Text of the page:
On April 11, 2006
I’ve never had a bumper sticker on my car. Never really had anything I felt all that strongly about, maybe.
Or maybe I just never had anything I felt really strongly about that I thought could be captured on a bumper sticker. Or that anything that could be captured on a bumper sticker, and widely understood, necessarily had to be so simple a thing as to be trivial, even trite – and therefore insufficiently descriptive. So simple as to almost be insulting to the depth of complexity in thought and experience we grant ourselves free of charge. Even as we all too often tend to ascribe ill motive and bad faith to those we do not know well, but with whom we disagree on some topic. Believing as we do, that our complexity affords us some degree of authenticity in which The Other, acting as he is in manifest bad faith (for daring to disagree with us) cannot share.
Disagreeing as he does on some topic, like the one you can occasionally see on a bumper sticker.
I have mentioned this before, I think. This encapsulation of the One True Thing that we must – WE MUST! – permanently affix to our cars. As a way of building coalitions of like minded souls perhaps.
But much more often, it seems to me, these bumper stickers are designed not to build alliances with people whom, for the most part, avoiding highway accidents, we will never really meet, but rather those whom we pass, or who pass us, anonymously. You cannot build comradeship with someone you will never meet.
But you can – you can – seek to offend those who would disagree with you on that One True Thing you hold so dear. And you can do so anonymously, without any need to further explain or defend your point of view, without any fear of rebuttal or disgrace. How pleasant it must be to hold an unpopular opinion, and be able to rub into the faces of the brain-dead sheeple, and never have to worry about getting shaken down for your lunch money after, like in high school. What a secret, humid pleasure, what private, moist, furtive joy…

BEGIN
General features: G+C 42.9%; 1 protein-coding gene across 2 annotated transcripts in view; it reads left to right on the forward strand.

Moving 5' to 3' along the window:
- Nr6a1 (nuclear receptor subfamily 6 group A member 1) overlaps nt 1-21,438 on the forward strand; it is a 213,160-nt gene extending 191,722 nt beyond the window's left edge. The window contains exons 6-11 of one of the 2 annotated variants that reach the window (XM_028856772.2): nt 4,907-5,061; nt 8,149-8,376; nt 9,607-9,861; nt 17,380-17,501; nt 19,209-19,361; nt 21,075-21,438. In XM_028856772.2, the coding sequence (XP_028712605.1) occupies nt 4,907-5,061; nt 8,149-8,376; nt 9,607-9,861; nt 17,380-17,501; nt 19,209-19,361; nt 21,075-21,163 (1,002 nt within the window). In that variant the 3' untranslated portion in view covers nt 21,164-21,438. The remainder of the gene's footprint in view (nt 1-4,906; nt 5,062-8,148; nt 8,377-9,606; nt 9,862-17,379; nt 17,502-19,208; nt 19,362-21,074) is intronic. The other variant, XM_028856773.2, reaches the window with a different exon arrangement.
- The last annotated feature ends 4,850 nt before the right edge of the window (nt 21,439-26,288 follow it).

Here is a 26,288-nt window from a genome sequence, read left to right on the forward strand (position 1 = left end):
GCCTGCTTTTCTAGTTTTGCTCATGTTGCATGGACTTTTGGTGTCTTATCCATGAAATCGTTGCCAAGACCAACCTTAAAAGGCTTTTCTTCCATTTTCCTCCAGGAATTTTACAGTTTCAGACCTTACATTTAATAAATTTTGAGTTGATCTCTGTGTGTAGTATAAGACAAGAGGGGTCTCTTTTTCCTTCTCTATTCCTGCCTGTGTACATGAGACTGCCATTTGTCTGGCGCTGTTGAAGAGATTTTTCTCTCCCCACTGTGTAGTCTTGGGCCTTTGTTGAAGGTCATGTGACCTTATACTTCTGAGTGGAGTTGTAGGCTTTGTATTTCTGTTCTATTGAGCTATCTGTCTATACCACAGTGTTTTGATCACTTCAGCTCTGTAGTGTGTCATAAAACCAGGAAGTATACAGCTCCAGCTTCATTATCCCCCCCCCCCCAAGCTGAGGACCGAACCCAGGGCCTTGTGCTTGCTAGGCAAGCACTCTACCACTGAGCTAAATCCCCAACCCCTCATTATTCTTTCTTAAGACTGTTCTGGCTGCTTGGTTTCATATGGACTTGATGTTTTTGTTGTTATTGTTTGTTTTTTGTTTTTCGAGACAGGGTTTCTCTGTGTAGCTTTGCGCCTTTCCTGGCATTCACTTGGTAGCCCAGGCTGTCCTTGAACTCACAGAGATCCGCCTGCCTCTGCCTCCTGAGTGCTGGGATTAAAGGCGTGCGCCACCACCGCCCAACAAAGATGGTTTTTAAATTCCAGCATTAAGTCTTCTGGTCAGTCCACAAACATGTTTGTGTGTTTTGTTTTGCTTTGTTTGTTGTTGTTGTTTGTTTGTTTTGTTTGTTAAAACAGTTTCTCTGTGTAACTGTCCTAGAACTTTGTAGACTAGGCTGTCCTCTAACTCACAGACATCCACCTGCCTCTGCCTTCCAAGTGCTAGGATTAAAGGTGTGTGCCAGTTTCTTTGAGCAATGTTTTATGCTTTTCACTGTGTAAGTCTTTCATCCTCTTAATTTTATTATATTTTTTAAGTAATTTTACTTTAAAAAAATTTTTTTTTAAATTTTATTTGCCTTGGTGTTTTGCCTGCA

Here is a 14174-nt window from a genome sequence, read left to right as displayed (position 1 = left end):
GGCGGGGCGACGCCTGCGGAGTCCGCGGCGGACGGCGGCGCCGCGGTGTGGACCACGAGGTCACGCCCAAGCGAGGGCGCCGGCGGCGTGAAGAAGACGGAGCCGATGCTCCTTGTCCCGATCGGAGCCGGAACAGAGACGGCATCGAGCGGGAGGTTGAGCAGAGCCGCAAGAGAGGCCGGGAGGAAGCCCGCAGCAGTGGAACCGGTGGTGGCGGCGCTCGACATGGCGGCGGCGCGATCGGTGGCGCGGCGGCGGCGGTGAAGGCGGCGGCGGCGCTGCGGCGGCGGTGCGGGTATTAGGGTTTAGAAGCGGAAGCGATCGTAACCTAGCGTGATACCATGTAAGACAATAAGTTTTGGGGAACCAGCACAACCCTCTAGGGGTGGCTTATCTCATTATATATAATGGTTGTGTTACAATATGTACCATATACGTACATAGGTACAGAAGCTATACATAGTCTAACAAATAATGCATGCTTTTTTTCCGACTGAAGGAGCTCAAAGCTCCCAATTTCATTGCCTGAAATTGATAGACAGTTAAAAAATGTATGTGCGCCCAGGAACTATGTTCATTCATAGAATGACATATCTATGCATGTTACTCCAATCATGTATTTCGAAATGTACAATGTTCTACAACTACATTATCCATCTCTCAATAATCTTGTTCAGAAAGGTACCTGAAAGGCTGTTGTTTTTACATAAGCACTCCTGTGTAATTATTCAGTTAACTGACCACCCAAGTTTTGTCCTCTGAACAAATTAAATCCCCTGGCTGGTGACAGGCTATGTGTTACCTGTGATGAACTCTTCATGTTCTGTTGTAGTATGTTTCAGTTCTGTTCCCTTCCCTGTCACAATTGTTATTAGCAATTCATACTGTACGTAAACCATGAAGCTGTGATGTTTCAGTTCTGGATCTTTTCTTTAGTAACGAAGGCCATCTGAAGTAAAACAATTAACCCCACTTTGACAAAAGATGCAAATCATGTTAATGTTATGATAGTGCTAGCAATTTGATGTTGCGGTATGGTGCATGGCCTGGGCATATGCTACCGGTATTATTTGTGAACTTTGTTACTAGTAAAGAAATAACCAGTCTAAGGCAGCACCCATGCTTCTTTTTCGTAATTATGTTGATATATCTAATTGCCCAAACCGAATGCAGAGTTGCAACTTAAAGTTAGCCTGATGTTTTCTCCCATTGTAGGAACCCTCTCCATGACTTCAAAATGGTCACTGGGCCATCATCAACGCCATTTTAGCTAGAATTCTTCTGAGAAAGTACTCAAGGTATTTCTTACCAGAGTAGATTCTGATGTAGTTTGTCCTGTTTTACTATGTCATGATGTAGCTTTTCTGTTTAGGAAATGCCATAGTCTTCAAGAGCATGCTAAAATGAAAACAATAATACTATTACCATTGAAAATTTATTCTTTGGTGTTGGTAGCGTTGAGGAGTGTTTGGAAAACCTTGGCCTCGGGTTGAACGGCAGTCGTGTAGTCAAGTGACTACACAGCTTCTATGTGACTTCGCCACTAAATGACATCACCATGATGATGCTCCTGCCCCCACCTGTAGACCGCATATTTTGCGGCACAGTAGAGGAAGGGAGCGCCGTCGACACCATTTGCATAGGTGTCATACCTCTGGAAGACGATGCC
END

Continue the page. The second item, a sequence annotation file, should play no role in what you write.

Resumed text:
You will want to know at this point what has me going on in such a manner. Briefly, thus: Returning home today from the salt mines, I saw one of those hybrid cars that all of us, gas going at $3.00 to the gallon, are starting to look at thoughtfully. On his rear window, this single message:
“Save a soldier – buy a hybrid.”
Do you not see it, gentle reader? Is it not brilliant in its self-satisfied smugness? Is it not entirely complete, a thing of unique, navel-gazing beauty in and of itself? Is anything further required to see all the
cherished assumptions facts fall into line?
We did not go to war in Iraq to protect ourselves from WMD’s, or to plant the seed of democracy in the heart of tyrannical darkness, or any of the other 19, mutually supportive reasons given by public men and women in the open debate before the war, or even Just Because. We did it for the OIL!!!
And you, not having yet made the choice – and it is still a choice – to buy a hybrid vehicle, are not only spending too much on gas, gentle reader. You are morally deficient. Because you don’t care about the soldiers!
I pulled up alongside the hybrid vehicle atop my two-banger, opposed cylinder, 40 mile to the gallon BMW R1150GS motorcycle and looked into the driver’s side glass for a long moment. He didn’t look back at me. Didn’t make eye contact. Didn’t want to acknowledge my existence. I’d already served my role in his little theatre. I could go now.
He’d made his point.